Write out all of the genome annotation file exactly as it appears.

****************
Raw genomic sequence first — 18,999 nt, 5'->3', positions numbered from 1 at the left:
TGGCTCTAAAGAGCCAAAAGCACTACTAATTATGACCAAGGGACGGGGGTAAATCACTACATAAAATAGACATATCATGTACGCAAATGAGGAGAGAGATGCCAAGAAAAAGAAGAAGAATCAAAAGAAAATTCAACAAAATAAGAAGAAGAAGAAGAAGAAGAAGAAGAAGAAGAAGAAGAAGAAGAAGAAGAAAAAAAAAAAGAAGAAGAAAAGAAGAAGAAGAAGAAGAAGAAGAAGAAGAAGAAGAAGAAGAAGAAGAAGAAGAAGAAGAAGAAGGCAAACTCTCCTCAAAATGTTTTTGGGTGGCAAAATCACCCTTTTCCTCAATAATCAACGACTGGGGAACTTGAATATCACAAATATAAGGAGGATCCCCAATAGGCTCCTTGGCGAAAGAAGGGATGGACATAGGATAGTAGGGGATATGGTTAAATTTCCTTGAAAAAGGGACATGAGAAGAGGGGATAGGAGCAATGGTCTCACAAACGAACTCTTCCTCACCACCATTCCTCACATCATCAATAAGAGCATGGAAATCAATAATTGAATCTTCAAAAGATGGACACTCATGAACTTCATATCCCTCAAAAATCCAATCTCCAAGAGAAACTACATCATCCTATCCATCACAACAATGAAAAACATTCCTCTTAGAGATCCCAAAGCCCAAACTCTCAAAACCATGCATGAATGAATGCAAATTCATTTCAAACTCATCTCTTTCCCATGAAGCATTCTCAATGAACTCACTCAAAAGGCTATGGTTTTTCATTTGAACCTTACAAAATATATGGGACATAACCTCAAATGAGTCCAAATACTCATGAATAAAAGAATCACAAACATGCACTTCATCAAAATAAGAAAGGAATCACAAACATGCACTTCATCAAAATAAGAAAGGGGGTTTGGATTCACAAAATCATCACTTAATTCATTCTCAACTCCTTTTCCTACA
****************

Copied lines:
Raw genomic sequence first — 18,999 nt, 5'->3', positions numbered from 1 at the left:
TGGCTCTAAAGAGCCAAAAGCACTACTAATTATGACCAAGGGACGGGGGTAAATCACTACATAAAATAGACATATCATGTACGCAAATGAGGAGAGAGATGCCAAGAAAAAGAAGAAGAATCAAAAGAAAATTCAACAAAATAAGAAGAAGAAGAAGAAGAAGAAGAAGAAGAAGAAGAAGAAGAAGAAGAAGAAAAAAAAAAAGAAGAAGAAAAGAAGAAGAAGAAGAAGAAGAAGAAGAAGAAGAAGAAGAAGAAGAAGAAGAAGAAGAAGAAGAAGGCAAACTCTCCTCAAAATGTTTTTGGGTGGCAAAATCACCCTTTTCCTCAATAATCAACGACTGGGGAACTTGAATATCACAAATATAAGGAGGATCCCCAATAGGCTCCTTGGCGAAAGAAGGGATGGACATAGGATAGTAGGGGATATGGTTAAATTTCCTTGAAAAAGGGACATGAGAAGAGGGGATAGGAGCAATGGTCTCACAAACGAACTCTTCCTCACCACCATTCCTCACATCATCAATAAGAGCATGGAAATCAATAATTGAATCTTCAAAAGATGGACACTCATGAACTTCATATCCCTCAAAAATCCAATCTCCAAGAGAAACTACATCATCCTATCCATCACAACAATGAAAAACATTCCTCTTAGAGATCCCAAAGCCCAAACTCTCAAAACCATGCATGAATGAATGCAAATTCATTTCAAACTCATCTCTTTCCCATGAAGCATTCTCAATGAACTCACTCAAAAGGCTATGGTTTTTCATTTGAACCTTACAAAATATATGGGACATAACCTCAAATGAGTCCAAATACTCATGAATAAAAGAATCACAAACATGCACTTCATCAAAATAAGAAAGGAATCACAAACATGCACTTCATCAAAATAAGAAAGGGGGTTTGGATTCACAAAATCATCACTTAATTCATTCTCAACTCCTTTTCCTACA